• Trends of snow cover duration at the inter-massif scale

Annual averaged duration of snow cover (10cm threshold) at different elevations [...] over entire French Alps, Northern Alps and Southern Alps:
Generally speaking, the time variability is high and the trends are all graphically negative. The negative trend is enhanced at low elevations and persists also in early winter. The same negative trend is also visible at highest level (2700 m), especially in the southern area. The impact of the temperature increase at this elevation (as presented in the companion paper) may not be overridden by supplementary snowfalls. The extreme values correspond to those previously seen, such as the seasons 1984, 1990, 1993 or the recent 2007 for minimal values and 1966 or 1975 for maximal values. For this part of the study, two recent winter seasons, 2006 and 2007, were added to the data, especially because they exhibit particular features (2006: less snowy in terms of snow depth but with very cold weather causing a relatively long snow duration at low elevation as well as many accidents ; 2007: very mild with little precipitation).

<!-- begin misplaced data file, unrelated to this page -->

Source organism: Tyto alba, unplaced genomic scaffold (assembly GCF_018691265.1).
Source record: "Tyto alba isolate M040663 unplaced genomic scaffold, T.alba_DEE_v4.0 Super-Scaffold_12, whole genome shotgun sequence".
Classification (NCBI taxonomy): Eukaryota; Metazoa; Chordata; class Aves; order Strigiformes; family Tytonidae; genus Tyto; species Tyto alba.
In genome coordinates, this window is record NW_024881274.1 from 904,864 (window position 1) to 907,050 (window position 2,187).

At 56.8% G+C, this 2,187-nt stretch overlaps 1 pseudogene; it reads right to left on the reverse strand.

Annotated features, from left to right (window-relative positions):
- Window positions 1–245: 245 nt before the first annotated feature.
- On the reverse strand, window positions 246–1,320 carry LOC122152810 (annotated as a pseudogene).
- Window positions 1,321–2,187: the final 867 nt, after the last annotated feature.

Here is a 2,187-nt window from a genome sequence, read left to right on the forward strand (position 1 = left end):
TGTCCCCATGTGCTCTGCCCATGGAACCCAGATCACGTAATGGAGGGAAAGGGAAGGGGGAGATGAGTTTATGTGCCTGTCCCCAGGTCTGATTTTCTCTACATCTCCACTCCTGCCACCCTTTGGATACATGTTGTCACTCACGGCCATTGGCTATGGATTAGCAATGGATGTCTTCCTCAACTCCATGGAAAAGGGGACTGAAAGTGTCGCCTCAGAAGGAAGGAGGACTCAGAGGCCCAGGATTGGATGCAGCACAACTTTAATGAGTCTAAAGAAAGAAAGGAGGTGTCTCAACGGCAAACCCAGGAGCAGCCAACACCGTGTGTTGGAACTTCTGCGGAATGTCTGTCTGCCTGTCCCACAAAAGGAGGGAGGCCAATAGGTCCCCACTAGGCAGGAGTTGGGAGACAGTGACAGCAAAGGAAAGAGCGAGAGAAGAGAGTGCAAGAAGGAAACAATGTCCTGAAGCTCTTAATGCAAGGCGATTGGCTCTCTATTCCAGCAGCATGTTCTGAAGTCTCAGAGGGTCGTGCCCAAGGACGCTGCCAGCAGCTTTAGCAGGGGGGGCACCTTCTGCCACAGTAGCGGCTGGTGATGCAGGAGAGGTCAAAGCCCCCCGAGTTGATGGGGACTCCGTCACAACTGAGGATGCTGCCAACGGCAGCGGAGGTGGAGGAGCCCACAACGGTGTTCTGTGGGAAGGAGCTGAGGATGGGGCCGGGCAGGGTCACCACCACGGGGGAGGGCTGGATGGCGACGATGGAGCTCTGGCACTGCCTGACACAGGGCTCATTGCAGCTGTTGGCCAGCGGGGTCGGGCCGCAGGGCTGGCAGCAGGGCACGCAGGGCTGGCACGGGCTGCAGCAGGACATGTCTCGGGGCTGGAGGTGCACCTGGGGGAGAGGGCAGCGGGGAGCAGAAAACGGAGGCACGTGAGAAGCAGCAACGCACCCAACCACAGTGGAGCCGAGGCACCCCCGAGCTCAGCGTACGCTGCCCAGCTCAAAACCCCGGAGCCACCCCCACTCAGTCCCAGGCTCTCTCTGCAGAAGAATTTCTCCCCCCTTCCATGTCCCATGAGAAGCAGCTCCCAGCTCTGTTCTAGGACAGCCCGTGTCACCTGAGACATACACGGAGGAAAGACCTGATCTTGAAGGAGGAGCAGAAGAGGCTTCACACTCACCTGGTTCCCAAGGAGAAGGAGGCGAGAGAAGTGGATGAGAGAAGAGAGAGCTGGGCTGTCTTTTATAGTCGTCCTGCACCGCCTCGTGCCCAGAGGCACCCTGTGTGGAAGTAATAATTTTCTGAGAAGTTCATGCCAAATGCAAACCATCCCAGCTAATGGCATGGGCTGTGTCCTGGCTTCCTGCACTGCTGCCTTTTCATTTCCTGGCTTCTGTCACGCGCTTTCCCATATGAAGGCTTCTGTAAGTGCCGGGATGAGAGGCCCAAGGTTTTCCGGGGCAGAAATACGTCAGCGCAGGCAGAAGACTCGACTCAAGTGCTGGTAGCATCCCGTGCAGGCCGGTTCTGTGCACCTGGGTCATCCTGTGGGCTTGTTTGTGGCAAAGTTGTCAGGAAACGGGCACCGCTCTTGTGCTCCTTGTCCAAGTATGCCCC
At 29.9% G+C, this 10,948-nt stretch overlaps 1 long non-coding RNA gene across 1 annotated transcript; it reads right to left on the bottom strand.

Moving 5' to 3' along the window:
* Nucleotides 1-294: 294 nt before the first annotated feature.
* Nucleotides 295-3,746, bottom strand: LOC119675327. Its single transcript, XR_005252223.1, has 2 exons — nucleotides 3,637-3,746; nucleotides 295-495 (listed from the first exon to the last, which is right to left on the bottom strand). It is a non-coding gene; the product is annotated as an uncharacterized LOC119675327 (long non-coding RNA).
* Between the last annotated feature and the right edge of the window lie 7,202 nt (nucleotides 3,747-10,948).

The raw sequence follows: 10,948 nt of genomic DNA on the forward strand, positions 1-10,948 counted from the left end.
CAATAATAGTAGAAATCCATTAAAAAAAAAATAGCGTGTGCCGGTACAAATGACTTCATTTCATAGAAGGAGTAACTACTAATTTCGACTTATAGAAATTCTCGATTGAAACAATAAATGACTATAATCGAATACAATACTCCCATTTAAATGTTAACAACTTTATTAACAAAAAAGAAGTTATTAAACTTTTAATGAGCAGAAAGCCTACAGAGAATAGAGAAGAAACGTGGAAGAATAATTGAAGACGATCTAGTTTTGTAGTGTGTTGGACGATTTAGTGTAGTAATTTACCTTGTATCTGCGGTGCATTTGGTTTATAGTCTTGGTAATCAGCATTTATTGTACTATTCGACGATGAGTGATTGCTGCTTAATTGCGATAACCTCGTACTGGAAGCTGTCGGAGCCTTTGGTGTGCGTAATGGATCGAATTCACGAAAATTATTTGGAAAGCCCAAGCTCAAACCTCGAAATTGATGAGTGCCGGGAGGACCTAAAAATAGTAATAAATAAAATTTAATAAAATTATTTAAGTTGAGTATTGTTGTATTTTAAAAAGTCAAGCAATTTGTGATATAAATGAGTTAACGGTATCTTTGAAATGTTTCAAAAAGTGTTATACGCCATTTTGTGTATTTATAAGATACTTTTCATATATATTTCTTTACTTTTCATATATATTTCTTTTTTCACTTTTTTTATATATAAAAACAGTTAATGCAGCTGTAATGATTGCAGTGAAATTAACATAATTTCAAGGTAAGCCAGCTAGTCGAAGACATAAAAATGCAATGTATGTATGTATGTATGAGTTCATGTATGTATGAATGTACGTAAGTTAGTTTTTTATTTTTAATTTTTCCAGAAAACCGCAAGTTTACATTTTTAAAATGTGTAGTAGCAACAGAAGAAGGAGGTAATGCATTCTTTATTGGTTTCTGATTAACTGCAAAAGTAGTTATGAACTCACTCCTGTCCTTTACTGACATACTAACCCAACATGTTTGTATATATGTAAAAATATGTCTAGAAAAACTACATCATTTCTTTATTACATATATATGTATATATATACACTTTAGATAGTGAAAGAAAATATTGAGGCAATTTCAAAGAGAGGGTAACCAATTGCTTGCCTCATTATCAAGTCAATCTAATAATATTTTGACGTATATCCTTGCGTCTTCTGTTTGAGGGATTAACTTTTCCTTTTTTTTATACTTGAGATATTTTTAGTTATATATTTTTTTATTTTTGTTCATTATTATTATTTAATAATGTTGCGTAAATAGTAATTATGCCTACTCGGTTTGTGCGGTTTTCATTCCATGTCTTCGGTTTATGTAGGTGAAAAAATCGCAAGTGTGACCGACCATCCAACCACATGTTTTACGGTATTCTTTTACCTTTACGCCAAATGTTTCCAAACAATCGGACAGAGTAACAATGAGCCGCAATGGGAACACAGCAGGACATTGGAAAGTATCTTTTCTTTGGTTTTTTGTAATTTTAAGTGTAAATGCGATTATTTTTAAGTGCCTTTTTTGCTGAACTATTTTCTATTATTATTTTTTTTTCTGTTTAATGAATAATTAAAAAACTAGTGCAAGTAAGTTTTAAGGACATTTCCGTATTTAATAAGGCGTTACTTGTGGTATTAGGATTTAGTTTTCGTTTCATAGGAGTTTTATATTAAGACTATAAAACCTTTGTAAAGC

[...] Statistical verifications [were done] of this generalised hypothetical decrease over the entire French Alps and its four main areas for elevations between 1500 and 2700 m a.s.l. [...] Spearman test of the temporal decrease, which does not imply a linear trend, gives a contrasted result when compared to the graphical representation. Only the 2100m level exhibits systematically a significant signal of snow duration decrease in all areas; this signal is also weaker in the south than in the north and absent at high elevation. [...] Globally, these tests do not formally prove a systematic significant downward trend as previously discussed. Beniston (1997) also observes no significant linear decrease trend over a longer period (starting in 1945) for either snow duration or maximum snow depth at different Swiss observation points, with even a slight increase after 1985. This last point could be consistent with the lowest elevation curves of the [present study]. Another link can be done with the companion paper, where the positive linear temperature trend is maximal only at mid elevation and where also no precipitation trend is detected.